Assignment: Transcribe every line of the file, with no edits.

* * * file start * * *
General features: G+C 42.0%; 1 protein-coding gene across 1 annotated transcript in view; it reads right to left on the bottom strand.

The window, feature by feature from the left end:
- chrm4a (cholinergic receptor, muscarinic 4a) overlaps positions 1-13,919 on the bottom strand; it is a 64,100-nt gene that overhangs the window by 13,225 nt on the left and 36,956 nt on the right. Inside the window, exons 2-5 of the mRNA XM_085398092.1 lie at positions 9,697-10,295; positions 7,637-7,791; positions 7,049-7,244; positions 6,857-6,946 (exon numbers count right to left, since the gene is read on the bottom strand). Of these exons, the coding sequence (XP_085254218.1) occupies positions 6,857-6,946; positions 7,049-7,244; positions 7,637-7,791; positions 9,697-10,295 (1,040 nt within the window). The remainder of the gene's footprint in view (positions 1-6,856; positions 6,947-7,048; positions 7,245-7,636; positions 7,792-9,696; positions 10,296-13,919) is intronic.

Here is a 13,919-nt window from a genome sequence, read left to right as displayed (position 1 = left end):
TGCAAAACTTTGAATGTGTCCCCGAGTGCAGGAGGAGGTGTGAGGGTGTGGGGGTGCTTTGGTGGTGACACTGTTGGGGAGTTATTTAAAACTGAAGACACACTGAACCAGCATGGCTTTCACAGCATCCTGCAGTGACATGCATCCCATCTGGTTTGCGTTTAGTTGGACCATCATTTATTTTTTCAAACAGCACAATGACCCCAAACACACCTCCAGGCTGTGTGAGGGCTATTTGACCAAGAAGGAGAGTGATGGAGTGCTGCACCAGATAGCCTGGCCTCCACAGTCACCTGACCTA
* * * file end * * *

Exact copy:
General features: G+C 42.0%; 1 protein-coding gene across 1 annotated transcript in view; it reads right to left on the bottom strand.

The window, feature by feature from the left end:
- chrm4a (cholinergic receptor, muscarinic 4a) overlaps positions 1-13,919 on the bottom strand; it is a 64,100-nt gene that overhangs the window by 13,225 nt on the left and 36,956 nt on the right. Inside the window, exons 2-5 of the mRNA XM_085398092.1 lie at positions 9,697-10,295; positions 7,637-7,791; positions 7,049-7,244; positions 6,857-6,946 (exon numbers count right to left, since the gene is read on the bottom strand). Of these exons, the coding sequence (XP_085254218.1) occupies positions 6,857-6,946; positions 7,049-7,244; positions 7,637-7,791; positions 9,697-10,295 (1,040 nt within the window). The remainder of the gene's footprint in view (positions 1-6,856; positions 6,947-7,048; positions 7,245-7,636; positions 7,792-9,696; positions 10,296-13,919) is intronic.

Here is a 13,919-nt window from a genome sequence, read left to right as displayed (position 1 = left end):
TGCAAAACTTTGAATGTGTCCCCGAGTGCAGGAGGAGGTGTGAGGGTGTGGGGGTGCTTTGGTGGTGACACTGTTGGGGAGTTATTTAAAACTGAAGACACACTGAACCAGCATGGCTTTCACAGCATCCTGCAGTGACATGCATCCCATCTGGTTTGCGTTTAGTTGGACCATCATTTATTTTTTCAAACAGCACAATGACCCCAAACACACCTCCAGGCTGTGTGAGGGCTATTTGACCAAGAAGGAGAGTGATGGAGTGCTGCACCAGATAGCCTGGCCTCCACAGTCACCTGACCTA